"When my friends and I were taking the last free bus from the Soap Factory to the Walker at 5:30 in the morning, all covered in paint and glitter, we burst out into 'I Don’t Want to Wait' and even random people we didn’t know joined in."
" Seeing people out + about, enjoying the arts together, is as good as it gets. I ran into so many friends. The shared experience with Twin Citians was great!"
"I loved not knowing what was going to happen next. It was a beautiful summer evening and we just headed into the night, ready to be surprised."
"I liked how different it was from the typical art festival that has rows of tents with individuals selling their wares. None of the artists were trying to sell me anything. I felt like more of a participant than a patron."
"The night had its amazing moments: the utter chaos of capture the flag at Loring Park, catching the sunrise at the Foshay Tower, running into a bunch of friends at Stone Arch Bridge. The entire night was a blast!"
"We sat in the Landmark Plaza for more than 20 minutes watching the face of Landmark Center change and come alive over and over again."
"I think it was the transformative feeling—it really did induce a dreamlike state. It was really cool to experience the familiar (riding the bus, for example) as something new and reinvented."
"This event showed that we need more all-night activities, and that if we provide these opportunities people will attend. This also showed that we can peacefully enjoy events in this city until 6 am."
"I had so many beautiful interactions with the city and her art, but the part I never expected was walking back to my car across the Stone Arch Bridge, sun rising over the smokestacks of the power plant as the city was slowly waking up around me. The river was inexorably making her way to NOLA, and I stopped and realized how amazing the little apple is. I have lived here for ten years and never experienced her in such a way before. It was our little secret: the river, the little apple, and me. A magical night!"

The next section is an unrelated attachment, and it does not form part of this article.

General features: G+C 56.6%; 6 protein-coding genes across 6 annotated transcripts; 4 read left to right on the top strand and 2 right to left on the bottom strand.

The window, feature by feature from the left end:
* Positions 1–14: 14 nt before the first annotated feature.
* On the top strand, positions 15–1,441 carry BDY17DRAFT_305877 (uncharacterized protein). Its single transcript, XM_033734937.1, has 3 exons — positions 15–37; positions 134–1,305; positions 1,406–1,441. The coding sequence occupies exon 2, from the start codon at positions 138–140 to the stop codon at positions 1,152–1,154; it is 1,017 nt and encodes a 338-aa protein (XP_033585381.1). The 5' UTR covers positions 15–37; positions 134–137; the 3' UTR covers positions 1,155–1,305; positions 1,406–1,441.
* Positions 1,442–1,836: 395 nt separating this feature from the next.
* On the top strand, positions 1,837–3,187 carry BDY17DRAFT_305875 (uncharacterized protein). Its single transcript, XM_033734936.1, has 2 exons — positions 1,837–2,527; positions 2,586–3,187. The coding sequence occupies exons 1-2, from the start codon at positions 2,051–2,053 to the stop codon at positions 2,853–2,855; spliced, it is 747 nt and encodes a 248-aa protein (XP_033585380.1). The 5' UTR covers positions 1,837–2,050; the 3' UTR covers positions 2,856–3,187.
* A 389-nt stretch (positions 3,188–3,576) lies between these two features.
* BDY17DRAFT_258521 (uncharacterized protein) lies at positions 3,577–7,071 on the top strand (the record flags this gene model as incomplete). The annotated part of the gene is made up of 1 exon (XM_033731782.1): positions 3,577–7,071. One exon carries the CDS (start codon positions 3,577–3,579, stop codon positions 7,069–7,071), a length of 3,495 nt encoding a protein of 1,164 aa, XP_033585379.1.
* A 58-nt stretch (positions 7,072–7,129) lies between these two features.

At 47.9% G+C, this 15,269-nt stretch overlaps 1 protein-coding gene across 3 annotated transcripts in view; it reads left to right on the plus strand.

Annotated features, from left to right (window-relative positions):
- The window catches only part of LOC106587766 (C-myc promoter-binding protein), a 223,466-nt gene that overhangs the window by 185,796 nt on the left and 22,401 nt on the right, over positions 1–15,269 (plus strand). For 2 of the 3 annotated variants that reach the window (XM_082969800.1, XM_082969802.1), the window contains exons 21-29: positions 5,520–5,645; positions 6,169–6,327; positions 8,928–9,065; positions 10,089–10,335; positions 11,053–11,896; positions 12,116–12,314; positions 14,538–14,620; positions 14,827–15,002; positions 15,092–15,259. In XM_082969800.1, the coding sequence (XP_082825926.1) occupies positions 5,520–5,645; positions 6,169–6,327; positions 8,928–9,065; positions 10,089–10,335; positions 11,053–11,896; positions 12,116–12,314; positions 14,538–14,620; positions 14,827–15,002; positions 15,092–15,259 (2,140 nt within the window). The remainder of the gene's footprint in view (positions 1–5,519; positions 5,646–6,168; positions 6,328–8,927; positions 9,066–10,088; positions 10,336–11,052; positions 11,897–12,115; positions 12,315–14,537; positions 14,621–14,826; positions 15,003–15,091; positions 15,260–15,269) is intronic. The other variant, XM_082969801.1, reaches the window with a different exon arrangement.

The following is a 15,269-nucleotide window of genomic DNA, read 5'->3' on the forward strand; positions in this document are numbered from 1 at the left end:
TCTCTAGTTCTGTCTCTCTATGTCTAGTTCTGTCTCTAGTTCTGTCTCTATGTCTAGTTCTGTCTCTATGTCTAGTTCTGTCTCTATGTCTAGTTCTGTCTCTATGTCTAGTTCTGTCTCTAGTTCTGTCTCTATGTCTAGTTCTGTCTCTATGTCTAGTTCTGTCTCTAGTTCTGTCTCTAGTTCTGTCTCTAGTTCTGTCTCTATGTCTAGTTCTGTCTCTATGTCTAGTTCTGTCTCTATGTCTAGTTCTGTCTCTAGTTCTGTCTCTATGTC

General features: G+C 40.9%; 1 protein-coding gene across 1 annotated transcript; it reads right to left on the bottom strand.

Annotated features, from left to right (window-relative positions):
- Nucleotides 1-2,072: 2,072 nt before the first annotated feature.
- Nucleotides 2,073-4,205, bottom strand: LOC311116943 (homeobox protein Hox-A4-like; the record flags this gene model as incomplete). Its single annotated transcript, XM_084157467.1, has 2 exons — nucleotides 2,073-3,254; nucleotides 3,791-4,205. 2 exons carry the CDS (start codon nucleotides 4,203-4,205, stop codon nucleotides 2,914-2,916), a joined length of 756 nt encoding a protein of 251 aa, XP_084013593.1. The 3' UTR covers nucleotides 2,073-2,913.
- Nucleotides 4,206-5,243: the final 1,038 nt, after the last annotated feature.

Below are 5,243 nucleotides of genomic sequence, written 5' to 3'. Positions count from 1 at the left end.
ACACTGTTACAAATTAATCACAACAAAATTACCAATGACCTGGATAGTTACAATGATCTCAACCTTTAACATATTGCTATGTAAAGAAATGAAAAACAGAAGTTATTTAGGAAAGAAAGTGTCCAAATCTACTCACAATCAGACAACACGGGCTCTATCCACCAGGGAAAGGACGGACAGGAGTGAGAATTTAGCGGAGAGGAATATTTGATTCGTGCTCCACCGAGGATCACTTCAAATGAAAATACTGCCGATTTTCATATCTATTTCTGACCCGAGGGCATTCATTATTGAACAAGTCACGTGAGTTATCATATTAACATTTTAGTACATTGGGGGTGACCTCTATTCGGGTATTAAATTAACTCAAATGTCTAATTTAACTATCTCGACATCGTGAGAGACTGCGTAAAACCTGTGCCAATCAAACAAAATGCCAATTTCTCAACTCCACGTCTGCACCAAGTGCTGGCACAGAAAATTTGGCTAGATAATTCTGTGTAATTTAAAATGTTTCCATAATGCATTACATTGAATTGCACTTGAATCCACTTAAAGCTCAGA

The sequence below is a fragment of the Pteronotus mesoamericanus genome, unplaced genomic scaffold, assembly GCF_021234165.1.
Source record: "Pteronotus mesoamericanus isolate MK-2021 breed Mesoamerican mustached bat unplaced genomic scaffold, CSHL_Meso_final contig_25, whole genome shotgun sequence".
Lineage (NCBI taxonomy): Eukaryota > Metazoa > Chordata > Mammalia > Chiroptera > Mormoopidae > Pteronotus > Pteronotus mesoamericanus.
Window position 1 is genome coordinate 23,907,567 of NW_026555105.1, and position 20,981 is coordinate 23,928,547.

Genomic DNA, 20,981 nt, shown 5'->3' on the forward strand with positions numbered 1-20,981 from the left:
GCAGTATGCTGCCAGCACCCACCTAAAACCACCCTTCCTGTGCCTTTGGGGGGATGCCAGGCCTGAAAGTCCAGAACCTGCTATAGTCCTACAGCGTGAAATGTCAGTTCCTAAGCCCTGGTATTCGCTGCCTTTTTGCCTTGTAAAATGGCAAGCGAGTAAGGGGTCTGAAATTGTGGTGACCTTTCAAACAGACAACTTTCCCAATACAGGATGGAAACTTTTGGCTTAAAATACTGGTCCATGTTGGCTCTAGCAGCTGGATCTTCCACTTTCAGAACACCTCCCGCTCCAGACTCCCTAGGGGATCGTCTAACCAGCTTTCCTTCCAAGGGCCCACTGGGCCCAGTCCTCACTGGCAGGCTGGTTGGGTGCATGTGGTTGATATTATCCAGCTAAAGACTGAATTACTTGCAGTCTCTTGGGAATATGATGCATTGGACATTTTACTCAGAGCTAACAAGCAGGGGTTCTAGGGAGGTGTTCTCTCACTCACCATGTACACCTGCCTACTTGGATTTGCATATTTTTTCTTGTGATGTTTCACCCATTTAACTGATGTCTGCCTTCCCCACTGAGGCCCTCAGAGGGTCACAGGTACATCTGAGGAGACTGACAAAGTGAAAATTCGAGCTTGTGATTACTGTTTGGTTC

"Art is everywhere. The night of Northern Spark transforms your consciousness. Yes, you read the brochure and move from installation to installation, but you’re also always on the lookout for what might be new or different. Suddenly, everything becomes art: the lights under the 35W bridge; couples stealing a kiss under an archway; even spaces you had previously never considered as anything other than no-man’s-land. The next morning, the sensation continues, and your senses are heightened for hours."
"The attendance last night at this unique event said a lot about our state’s interest in the arts."
"I loved that so much art was so accessible—I could walk, bike, or bus to wherever I wanted to see art. My most memorable moment was biking from St. Anthony Main to the Foshay Tower to see the sunrise over Minneapolis."
"Aside from all of the fabulous works of art (there were so many, I couldn’t possibly pick a favorite nor could I have seen everything that was going on) and creative opportunities to explore the Twin Cities, what stands out in my mind is the variety of people who experienced Northern Spark. A friend commented that she expected the “usual art-nerd suspects” but we saw many people who may have never participated in a public art event before. What a great way to expose the entire community to the arts!"